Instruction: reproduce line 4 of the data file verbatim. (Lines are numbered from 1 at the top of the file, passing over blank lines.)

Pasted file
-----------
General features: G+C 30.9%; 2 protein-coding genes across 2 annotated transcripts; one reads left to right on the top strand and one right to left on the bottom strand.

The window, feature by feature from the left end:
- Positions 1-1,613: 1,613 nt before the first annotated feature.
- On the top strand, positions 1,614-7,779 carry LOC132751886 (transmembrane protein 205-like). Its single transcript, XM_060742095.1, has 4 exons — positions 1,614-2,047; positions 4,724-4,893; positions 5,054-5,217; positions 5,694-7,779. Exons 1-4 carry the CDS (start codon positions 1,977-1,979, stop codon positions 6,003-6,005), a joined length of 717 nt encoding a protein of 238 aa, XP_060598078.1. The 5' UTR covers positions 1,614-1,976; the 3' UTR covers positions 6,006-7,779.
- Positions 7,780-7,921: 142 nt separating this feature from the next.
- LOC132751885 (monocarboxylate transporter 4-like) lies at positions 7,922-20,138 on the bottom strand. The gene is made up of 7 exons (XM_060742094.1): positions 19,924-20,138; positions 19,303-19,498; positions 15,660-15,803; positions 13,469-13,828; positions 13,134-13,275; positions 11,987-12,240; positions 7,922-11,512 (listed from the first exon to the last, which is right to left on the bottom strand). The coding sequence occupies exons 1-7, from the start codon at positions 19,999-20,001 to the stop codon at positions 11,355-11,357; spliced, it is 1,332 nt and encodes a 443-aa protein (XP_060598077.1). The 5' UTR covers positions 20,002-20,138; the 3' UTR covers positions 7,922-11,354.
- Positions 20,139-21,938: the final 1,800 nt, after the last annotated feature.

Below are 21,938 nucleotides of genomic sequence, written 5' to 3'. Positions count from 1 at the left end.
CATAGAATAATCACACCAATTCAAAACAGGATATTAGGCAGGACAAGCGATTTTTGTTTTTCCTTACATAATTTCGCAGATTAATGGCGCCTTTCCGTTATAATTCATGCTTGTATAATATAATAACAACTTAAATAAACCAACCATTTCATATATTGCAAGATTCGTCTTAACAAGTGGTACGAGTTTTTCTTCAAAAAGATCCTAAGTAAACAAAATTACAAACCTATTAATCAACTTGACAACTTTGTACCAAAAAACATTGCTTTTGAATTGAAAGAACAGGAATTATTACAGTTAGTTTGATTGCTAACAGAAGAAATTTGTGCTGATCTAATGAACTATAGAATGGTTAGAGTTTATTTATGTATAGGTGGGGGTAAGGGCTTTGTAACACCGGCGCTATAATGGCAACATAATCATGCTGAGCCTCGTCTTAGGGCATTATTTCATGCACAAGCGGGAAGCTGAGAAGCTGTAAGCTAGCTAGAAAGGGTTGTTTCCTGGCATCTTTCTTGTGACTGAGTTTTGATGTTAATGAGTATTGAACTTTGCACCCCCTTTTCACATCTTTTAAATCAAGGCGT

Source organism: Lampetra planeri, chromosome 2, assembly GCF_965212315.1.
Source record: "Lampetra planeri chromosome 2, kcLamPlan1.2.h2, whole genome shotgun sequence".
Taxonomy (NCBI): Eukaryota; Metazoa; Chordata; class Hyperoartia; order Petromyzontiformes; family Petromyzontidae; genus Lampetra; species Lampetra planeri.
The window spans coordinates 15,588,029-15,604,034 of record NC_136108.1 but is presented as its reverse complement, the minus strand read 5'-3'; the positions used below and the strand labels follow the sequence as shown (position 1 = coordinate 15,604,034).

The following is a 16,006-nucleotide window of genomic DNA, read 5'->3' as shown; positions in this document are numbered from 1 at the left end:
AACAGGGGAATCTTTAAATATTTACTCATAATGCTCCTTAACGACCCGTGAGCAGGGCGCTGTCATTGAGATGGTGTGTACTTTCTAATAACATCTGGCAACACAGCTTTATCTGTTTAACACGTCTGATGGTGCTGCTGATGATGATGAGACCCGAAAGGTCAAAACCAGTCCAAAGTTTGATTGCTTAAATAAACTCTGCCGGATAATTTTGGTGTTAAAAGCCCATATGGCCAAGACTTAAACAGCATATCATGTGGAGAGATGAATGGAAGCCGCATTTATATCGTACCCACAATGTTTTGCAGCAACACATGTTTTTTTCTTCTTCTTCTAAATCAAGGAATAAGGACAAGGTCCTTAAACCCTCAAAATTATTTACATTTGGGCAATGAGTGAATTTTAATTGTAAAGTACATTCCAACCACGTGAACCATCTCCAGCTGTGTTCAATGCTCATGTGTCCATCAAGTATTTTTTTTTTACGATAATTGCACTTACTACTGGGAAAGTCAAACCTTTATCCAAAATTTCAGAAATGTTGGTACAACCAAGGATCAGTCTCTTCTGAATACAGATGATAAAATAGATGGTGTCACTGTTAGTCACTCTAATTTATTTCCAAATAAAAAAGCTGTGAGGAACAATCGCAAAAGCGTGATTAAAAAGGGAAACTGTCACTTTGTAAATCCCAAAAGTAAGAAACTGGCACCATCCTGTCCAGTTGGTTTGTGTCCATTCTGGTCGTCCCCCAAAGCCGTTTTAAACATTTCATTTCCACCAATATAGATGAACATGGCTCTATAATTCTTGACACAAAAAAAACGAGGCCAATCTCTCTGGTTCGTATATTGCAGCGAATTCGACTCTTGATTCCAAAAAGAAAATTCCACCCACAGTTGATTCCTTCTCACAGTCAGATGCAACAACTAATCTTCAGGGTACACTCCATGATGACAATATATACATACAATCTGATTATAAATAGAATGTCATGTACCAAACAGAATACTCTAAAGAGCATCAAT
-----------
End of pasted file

- On the top strand, positions 1,614-7,779 carry LOC132751886 (transmembrane protein 205-like). Its single transcript, XM_060742095.1, has 4 exons — positions 1,614-2,047; positions 4,724-4,893; positions 5,054-5,217; positions 5,694-7,779. Exons 1-4 carry the CDS (start codon positions 1,977-1,979, stop codon positions 6,003-6,005), a joined length of 717 nt encoding a protein of 238 aa, XP_060598078.1. The 5' UTR covers positions 1,614-1,976; the 3' UTR covers positions 6,006-7,779.